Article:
By John Furgele
If you follow horse racing, you know that casino revenue is a big deal for the sport. Most tracks have some sort of casino on the grounds. Patrons come in, make their bets and a portion of that money is allocated to the sport. Of the roughly 10 percent of the revenues that horse racing receives, 80 percent is used to increase purses.
Last month, Pennsylvania Governor Tom Wolf outlined his proposed budget for the 2020-2021 fiscal year. In it, he wants to take $204 million from those casino dollars and use it to help young Pennsylvanians offset college tuition. Naturally, the horsemen are concerned. They fear that if those dollars are taken away, both horse and harness racing will struggle to survive.
We must remember that this is Gov. Wolf’s proposal. The chance of the current law being changed and that money leaving horse racing is unlikely, but it should give those that run race tracks some pause.
Sooner or later, the sport is going to have to find a way to market, support and sustain itself. It stands to reason that at some point these casino dollars might go the way of the typewriter.
To no surprise, Wolf’s plan brought howls from Pennsylvania horsemen. The rhetoric was what you’d expect ranging from “there would be no casinos if it wasn’t for the horse tracks,” as well as “does the governor know how many people make their living via horse racing?”
Members of the State Horse Racing Commission were quick to pass a resolution opposing the governor’s plan. The state’s Secretary of Agriculture, Russell Redding, pointed out what horse racing does for Pennsylvania’s economy.
“The racing and breeding industry support more than 20,000 jobs, deliver an economic impact of $1.6 billion and preserve open space,” he said.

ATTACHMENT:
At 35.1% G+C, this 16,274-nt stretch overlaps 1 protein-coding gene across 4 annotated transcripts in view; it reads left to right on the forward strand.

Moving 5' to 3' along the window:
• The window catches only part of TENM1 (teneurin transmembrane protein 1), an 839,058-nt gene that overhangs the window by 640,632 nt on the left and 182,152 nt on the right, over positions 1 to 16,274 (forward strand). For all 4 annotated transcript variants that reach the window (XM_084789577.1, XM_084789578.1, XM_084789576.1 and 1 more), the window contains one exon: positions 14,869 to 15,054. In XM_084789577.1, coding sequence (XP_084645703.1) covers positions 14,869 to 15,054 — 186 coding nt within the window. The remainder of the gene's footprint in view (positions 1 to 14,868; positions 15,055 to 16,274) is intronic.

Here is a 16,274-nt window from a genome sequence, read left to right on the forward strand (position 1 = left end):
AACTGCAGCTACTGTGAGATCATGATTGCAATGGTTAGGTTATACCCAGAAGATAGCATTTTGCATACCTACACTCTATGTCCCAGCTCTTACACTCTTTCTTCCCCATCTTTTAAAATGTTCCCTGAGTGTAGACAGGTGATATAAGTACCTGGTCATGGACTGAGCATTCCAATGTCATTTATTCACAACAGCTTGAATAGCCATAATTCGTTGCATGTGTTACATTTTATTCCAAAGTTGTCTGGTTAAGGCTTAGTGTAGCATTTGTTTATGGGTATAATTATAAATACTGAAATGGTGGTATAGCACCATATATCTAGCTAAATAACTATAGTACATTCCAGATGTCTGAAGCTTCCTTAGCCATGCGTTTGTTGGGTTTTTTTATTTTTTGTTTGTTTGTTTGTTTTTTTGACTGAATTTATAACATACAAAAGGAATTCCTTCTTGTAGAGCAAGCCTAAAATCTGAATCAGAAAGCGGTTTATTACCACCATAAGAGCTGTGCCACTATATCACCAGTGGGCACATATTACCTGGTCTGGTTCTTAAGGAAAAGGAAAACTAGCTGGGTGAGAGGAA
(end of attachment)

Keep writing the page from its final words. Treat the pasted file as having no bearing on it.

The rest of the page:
Farms that are used for breeding and for retired horses could be sold off to developers should purses drop. Bill Hartwell owns a 31-acre farm and buys more than $100,000 annually in hay and other supplies from small businesses in Bucks County. A severe cut in purse money could force Hartwell to put those precious acres up for sale.
“People have invested their hearts and souls into this industry,” Hartwell said, “they spend countless hours raising and racing these horses so they can earn enough money to cover their costs. You can’t just break your commitment to them.”
John Servis rose to fame in 2004 when he trained Smarty Jones, the Pennsylvania-bred who won the Kentucky Derby, romped to victory in the Preakness before being caught in the final 100 yards by Birdstone in the Belmont Stakes, finishing an agonizing and heartbreaking second.
Servis has been based at Parx in Bensalem for decades and agrees that taking that money away from racing would have devastating consequences.
“It would devastate not only the horsemen, but the entire agriculture industry,” he said. “If this passes, I will be putting my house up for sale right away.”
Would Servis really do that? Well, given his success, he probably could take his tack to another track, one that benefits from casino revenue, but what about the other trainers at the state’s three thoroughbred tracks and its three harness tracks? They might not be able to just pull up and take off to a state with more money.
These reactions are hardly surprising, but let’s remember that there are many that live in the Commonwealth of Pennsylvania that think businesses like horse racing shouldn’t be propped up by any type of subsidy; that if they can’t make it on their own, then let them go out of business. And, is there anybody in any state that doesn’t want to help offset the high cost of college? We know that many students come out of college, get a job that pays $40,000, yet are saddled with debts in the six figures.
The Philadelphia Inquirer, in an editorial, stated that it’s “about time,” to take money from horse racing to help ease the burden of paying for a college education.